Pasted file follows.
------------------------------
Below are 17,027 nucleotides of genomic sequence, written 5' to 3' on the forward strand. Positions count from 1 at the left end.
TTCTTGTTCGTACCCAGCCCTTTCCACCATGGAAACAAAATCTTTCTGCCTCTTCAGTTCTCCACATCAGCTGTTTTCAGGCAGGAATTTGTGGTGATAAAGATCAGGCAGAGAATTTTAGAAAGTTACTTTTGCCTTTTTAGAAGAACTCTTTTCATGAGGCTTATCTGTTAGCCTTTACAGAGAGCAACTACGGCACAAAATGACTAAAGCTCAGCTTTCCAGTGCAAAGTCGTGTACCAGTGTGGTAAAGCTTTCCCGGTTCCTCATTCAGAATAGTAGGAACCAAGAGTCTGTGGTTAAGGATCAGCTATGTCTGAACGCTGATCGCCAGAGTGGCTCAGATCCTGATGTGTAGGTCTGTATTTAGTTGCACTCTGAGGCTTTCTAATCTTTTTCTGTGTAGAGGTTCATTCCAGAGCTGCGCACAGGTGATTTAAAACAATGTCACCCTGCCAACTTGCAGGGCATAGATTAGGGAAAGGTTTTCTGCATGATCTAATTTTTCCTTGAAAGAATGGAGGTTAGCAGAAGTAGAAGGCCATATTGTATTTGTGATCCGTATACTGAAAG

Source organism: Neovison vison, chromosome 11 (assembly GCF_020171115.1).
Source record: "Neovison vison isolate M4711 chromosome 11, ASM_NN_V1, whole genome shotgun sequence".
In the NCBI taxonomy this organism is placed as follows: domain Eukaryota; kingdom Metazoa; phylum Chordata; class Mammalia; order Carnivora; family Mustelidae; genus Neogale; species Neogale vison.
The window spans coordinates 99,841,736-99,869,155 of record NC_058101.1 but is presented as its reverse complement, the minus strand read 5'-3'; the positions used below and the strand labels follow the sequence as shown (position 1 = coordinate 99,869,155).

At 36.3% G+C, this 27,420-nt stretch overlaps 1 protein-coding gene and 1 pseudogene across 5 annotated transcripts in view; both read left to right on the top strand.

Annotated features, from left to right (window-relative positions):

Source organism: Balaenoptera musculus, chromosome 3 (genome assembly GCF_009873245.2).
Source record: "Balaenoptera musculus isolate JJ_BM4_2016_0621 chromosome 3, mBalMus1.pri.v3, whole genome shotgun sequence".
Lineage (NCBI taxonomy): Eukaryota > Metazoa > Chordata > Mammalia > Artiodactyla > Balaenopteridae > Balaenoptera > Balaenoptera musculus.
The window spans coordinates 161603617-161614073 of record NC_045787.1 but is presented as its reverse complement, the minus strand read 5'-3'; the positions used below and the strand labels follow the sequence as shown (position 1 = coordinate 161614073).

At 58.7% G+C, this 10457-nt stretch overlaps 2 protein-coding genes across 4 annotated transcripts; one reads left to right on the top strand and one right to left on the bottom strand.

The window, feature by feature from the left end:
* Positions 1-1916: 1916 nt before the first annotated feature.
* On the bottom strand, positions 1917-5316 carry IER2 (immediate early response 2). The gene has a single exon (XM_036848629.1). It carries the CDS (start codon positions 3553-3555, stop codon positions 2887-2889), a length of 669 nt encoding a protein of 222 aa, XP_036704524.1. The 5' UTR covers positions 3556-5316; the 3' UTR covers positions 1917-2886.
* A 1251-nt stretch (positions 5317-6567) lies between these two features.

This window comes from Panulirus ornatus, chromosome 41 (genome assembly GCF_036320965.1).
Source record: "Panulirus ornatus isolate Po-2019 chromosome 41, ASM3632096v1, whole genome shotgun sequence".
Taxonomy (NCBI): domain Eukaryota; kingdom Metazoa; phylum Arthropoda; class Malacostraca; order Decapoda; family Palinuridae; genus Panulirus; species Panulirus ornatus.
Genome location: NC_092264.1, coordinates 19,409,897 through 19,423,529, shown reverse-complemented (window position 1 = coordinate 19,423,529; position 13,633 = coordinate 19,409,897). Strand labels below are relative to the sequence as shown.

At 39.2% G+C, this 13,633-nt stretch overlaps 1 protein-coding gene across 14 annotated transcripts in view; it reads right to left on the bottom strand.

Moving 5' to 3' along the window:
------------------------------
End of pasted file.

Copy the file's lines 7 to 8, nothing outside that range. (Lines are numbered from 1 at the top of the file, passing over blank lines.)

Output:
At 36.3% G+C, this 27,420-nt stretch overlaps 1 protein-coding gene and 1 pseudogene across 5 annotated transcripts in view; both read left to right on the top strand.

Annotated features, from left to right (window-relative positions):